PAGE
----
The ceiling, walls, and women’s gallery of the Kupa Synagogue are richly decorated with murals painted in the 1920s. Intricate geometrical frames on the flat ceiling enclose images of holy places in Israel as well as the musical instruments of Psalm 150:3-6. The north side of the ceiling presents a panorama of Jerusalem and a representation of the Flood; the south side depicts Tiberias and the Oak of Mamre; Jaffa Gate and the Western Wall appear on the east side; panoramic views of Hebron and Haifa on the west side complete the arrangement. The three paintings on the western wall of the prayer hall depict Noah's Ark, the hanging of musical instruments on trees beside the rivers of Babylon (Psalm 137:1-3), and a panoramic view of Jerusalem. It should be noted that images of human figures are extremely rare in synagogue decoration. The prayer hall also includes a partially-preserved architectural decoration in the form of tall Corinthian columns with a complicated cornice. The parapet of the women’s gallery features the signs of the zodiac within ovular frames. The artist was clearly quite professional, but is unfortunately unidentified.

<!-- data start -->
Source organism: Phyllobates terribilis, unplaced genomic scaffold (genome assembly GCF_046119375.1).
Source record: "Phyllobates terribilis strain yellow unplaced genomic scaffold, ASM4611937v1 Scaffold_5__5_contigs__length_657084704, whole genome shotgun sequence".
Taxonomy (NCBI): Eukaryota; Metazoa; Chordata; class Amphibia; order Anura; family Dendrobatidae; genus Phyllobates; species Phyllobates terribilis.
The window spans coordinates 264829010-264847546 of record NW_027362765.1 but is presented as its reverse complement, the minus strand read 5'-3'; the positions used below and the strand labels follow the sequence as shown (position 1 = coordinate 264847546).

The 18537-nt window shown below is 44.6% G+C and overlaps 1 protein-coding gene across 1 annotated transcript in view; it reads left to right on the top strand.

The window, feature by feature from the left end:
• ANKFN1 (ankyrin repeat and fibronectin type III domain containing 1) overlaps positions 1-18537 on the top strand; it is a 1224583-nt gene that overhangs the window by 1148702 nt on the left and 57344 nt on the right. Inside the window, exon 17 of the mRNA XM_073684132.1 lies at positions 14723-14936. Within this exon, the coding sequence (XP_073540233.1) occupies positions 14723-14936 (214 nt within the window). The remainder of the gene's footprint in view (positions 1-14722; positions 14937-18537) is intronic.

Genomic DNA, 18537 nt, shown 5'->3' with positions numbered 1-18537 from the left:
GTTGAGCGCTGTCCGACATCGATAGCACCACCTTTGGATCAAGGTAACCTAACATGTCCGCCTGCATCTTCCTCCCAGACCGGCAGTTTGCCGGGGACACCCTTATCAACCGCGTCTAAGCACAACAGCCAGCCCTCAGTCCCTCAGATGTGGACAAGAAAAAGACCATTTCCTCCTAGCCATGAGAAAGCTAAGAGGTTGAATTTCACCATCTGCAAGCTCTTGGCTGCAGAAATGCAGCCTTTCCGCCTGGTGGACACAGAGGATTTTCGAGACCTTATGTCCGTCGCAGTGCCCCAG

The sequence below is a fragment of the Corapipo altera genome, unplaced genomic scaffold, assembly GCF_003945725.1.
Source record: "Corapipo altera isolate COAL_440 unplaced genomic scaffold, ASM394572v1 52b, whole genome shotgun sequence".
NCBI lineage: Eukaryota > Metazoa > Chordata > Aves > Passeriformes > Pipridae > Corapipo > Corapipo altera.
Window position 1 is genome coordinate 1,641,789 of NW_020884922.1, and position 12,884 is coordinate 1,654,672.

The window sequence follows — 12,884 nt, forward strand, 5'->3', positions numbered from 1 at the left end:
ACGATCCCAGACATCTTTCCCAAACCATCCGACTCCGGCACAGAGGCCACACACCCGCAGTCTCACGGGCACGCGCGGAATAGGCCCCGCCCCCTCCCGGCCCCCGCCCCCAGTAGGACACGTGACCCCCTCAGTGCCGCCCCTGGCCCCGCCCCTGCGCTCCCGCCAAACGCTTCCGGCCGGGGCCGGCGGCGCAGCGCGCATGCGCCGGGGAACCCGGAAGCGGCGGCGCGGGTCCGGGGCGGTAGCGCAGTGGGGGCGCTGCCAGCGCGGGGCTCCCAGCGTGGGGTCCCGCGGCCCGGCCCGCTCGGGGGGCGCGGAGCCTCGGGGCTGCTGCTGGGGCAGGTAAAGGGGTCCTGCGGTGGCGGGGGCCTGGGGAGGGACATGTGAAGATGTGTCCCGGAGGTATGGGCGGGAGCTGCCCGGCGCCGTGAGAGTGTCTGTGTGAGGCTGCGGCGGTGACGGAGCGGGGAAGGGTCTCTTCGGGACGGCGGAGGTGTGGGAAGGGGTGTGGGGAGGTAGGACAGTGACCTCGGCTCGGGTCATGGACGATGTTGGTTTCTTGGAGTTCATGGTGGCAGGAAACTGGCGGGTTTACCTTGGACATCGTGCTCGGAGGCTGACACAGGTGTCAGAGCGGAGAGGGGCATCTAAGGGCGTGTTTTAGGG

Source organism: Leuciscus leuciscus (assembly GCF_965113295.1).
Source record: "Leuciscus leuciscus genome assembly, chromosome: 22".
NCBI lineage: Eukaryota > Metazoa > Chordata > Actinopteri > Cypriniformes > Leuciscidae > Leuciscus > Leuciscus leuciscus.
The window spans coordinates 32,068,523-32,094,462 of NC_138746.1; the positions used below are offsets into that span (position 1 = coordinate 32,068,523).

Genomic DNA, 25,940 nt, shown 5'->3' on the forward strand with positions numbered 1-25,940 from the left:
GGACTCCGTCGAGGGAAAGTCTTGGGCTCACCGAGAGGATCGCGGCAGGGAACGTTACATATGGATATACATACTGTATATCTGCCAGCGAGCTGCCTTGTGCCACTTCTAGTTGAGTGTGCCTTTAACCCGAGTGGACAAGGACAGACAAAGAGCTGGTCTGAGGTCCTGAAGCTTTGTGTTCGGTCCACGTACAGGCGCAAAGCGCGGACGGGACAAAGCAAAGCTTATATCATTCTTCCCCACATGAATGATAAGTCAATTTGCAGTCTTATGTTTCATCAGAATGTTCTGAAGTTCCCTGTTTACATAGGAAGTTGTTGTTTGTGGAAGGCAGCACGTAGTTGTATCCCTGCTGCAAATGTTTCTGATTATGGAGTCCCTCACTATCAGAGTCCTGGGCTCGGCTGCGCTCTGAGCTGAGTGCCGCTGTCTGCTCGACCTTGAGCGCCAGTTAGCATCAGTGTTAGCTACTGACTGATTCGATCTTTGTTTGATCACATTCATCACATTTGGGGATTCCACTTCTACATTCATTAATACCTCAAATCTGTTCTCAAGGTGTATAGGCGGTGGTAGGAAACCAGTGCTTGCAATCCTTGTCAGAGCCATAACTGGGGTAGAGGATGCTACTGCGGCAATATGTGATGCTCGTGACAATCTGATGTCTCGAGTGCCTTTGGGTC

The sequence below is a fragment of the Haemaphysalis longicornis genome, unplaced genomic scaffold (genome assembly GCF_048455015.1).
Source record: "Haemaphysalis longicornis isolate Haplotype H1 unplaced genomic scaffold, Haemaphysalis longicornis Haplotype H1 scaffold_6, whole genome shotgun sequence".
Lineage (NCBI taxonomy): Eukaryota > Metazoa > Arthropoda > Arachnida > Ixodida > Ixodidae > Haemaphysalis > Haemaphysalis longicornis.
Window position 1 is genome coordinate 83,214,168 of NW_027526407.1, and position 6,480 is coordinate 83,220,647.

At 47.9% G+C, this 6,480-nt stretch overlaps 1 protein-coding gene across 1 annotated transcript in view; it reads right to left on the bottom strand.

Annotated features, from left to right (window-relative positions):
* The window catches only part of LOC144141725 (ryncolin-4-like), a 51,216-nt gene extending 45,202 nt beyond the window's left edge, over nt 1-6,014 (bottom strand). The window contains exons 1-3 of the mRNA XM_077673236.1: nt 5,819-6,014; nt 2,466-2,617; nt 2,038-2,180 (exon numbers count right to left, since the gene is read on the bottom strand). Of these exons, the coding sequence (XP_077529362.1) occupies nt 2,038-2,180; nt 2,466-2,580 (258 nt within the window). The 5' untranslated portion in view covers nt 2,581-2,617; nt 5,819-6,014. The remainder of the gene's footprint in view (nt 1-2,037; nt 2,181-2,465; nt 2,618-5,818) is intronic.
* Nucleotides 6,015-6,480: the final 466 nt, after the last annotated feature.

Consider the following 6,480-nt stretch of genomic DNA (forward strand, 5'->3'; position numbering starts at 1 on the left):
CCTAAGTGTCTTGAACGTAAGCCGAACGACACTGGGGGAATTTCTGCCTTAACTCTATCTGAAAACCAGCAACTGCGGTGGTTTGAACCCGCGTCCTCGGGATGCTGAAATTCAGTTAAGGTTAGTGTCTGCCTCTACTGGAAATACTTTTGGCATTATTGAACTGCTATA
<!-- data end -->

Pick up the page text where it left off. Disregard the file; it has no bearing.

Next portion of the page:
Four fragments of other paintings lying underneath the present layer of murals and dating from the 17th, 18th, and 19th centuries are observable. These older works are ornamental in nature, with patterns of leaves and fruit surrounding textual material. A painted stucco Torah ark from the late 17th or early 18th century is also preserved in the synagogue.
For the ceiling see:
For the Torah ark see:
For the parapet of the women's gallery (Zodiac signs) see:
For the western wall of the prayer hall see:
For the older fragments of wall decoration see: